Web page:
Data and patterns-so much of what we do in science reduces to that x versus y plot. Sometimes, it’s predicted and observed longitude and latitude (for example, reconstructed magnetic anomalies across a spreading center). When it comes to hotspot traces, it’s age versus distance (but there’s more to it than that). Despite what we may have learned in junior-year geostatistics, the central-limit theorem doesn’t always apply. Yes, experimental dates (or model ages, to the purists) can demonstrate a Gaussian distribution, but there’s more to the tectonic meaning of an age than what emerges from the laboratory. When the 43-Ma age for the Hawaiian-Emperor bend was first pronounced, I had misgivings about its tectonic interpretation, especially since there were no obvious manifestations of tectonic changes of that age elsewhere in the Pacific. A few others shared my doubts (published before and after the 1981 paper I wrote with David Handschumacher, and a 1982 paper), but most discussions of the hotspot traces of the Pacific continued to cite the 43-Ma age almost to the present day.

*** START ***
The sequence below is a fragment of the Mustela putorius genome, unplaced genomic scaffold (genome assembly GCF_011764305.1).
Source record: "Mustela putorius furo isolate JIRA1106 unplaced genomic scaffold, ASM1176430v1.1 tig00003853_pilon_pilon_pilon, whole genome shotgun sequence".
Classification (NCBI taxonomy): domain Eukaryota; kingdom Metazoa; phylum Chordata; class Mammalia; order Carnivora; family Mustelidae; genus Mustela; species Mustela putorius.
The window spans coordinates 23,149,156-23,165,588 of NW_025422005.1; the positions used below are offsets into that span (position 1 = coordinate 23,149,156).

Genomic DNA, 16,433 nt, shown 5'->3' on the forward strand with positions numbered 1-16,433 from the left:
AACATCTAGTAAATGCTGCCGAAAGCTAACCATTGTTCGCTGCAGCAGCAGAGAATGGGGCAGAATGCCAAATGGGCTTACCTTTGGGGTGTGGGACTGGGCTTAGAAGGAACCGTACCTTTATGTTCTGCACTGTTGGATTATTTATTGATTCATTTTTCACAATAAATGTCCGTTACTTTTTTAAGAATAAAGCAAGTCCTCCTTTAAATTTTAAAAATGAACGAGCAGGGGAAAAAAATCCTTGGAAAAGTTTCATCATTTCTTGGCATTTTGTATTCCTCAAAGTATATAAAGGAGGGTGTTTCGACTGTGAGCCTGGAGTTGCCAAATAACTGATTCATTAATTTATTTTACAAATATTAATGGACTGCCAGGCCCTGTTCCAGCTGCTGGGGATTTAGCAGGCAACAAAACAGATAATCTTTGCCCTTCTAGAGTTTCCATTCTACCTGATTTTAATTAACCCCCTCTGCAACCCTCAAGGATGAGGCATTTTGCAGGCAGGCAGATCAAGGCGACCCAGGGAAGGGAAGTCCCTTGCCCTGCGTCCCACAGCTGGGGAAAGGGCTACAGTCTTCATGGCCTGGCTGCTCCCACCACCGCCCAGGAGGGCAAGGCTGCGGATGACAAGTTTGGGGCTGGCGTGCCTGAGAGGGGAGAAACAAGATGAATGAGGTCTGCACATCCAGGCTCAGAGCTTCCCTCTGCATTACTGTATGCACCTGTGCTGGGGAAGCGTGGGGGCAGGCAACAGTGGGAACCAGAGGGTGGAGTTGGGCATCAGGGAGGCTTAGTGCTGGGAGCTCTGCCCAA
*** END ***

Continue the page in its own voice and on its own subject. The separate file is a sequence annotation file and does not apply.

Weitere Kapitel dieses Buchs durch Wischen aufrufen
- Hotspot Trace Patterns
Rex H. Pilger
- Springer Berlin Heidelberg
- Chapter 6